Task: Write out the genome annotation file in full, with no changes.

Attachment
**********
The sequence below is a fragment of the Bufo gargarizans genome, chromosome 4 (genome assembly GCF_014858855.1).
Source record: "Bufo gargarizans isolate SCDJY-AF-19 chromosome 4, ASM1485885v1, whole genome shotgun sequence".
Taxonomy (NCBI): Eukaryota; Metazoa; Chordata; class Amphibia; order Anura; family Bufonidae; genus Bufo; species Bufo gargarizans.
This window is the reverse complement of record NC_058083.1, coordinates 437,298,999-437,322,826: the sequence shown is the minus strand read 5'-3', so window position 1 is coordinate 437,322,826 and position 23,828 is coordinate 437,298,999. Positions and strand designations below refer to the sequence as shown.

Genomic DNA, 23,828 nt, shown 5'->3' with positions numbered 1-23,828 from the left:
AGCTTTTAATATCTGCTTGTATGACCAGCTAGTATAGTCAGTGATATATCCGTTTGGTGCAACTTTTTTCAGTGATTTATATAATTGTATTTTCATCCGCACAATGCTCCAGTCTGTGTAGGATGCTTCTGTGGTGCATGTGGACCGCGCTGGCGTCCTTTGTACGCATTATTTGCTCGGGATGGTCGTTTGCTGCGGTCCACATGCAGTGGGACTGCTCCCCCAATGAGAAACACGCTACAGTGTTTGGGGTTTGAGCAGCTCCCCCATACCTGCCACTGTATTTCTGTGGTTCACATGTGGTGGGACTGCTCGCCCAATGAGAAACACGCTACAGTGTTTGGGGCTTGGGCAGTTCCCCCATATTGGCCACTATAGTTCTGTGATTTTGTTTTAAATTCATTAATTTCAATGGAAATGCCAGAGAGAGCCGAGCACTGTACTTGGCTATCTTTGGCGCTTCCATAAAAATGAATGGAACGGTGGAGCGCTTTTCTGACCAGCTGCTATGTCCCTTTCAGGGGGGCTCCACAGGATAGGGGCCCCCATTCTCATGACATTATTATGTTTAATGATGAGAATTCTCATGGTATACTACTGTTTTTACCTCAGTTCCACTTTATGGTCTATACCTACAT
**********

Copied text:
The sequence below is a fragment of the Bufo gargarizans genome, chromosome 4 (genome assembly GCF_014858855.1).
Source record: "Bufo gargarizans isolate SCDJY-AF-19 chromosome 4, ASM1485885v1, whole genome shotgun sequence".
Taxonomy (NCBI): Eukaryota; Metazoa; Chordata; class Amphibia; order Anura; family Bufonidae; genus Bufo; species Bufo gargarizans.
This window is the reverse complement of record NC_058083.1, coordinates 437,298,999-437,322,826: the sequence shown is the minus strand read 5'-3', so window position 1 is coordinate 437,322,826 and position 23,828 is coordinate 437,298,999. Positions and strand designations below refer to the sequence as shown.

Genomic DNA, 23,828 nt, shown 5'->3' with positions numbered 1-23,828 from the left:
AGCTTTTAATATCTGCTTGTATGACCAGCTAGTATAGTCAGTGATATATCCGTTTGGTGCAACTTTTTTCAGTGATTTATATAATTGTATTTTCATCCGCACAATGCTCCAGTCTGTGTAGGATGCTTCTGTGGTGCATGTGGACCGCGCTGGCGTCCTTTGTACGCATTATTTGCTCGGGATGGTCGTTTGCTGCGGTCCACATGCAGTGGGACTGCTCCCCCAATGAGAAACACGCTACAGTGTTTGGGGTTTGAGCAGCTCCCCCATACCTGCCACTGTATTTCTGTGGTTCACATGTGGTGGGACTGCTCGCCCAATGAGAAACACGCTACAGTGTTTGGGGCTTGGGCAGTTCCCCCATATTGGCCACTATAGTTCTGTGATTTTGTTTTAAATTCATTAATTTCAATGGAAATGCCAGAGAGAGCCGAGCACTGTACTTGGCTATCTTTGGCGCTTCCATAAAAATGAATGGAACGGTGGAGCGCTTTTCTGACCAGCTGCTATGTCCCTTTCAGGGGGGCTCCACAGGATAGGGGCCCCCATTCTCATGACATTATTATGTTTAATGATGAGAATTCTCATGGTATACTACTGTTTTTACCTCAGTTCCACTTTATGGTCTATACCTACAT